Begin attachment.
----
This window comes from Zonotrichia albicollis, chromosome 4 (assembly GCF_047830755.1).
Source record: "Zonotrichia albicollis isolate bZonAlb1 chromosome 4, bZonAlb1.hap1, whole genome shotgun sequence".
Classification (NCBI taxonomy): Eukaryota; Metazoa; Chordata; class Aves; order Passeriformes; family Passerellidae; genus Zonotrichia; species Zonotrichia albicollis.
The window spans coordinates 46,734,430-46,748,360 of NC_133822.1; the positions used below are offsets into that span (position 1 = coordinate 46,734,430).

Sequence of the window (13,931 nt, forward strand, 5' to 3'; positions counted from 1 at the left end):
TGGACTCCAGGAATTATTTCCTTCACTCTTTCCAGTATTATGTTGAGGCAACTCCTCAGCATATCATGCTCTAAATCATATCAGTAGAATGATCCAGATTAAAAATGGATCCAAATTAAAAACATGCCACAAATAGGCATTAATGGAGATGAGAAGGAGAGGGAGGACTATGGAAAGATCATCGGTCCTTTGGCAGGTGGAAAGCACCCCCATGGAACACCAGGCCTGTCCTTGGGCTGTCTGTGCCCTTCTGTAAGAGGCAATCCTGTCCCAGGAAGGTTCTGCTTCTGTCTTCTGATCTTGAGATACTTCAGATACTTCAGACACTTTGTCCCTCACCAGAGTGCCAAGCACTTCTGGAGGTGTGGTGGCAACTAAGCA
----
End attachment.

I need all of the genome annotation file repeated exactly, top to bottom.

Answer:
This window comes from Zonotrichia albicollis, chromosome 4 (assembly GCF_047830755.1).
Source record: "Zonotrichia albicollis isolate bZonAlb1 chromosome 4, bZonAlb1.hap1, whole genome shotgun sequence".
Classification (NCBI taxonomy): Eukaryota; Metazoa; Chordata; class Aves; order Passeriformes; family Passerellidae; genus Zonotrichia; species Zonotrichia albicollis.
The window spans coordinates 46,734,430-46,748,360 of NC_133822.1; the positions used below are offsets into that span (position 1 = coordinate 46,734,430).

Sequence of the window (13,931 nt, forward strand, 5' to 3'; positions counted from 1 at the left end):
TGGACTCCAGGAATTATTTCCTTCACTCTTTCCAGTATTATGTTGAGGCAACTCCTCAGCATATCATGCTCTAAATCATATCAGTAGAATGATCCAGATTAAAAATGGATCCAAATTAAAAACATGCCACAAATAGGCATTAATGGAGATGAGAAGGAGAGGGAGGACTATGGAAAGATCATCGGTCCTTTGGCAGGTGGAAAGCACCCCCATGGAACACCAGGCCTGTCCTTGGGCTGTCTGTGCCCTTCTGTAAGAGGCAATCCTGTCCCAGGAAGGTTCTGCTTCTGTCTTCTGATCTTGAGATACTTCAGATACTTCAGACACTTTGTCCCTCACCAGAGTGCCAAGCACTTCTGGAGGTGTGGTGGCAACTAAGCA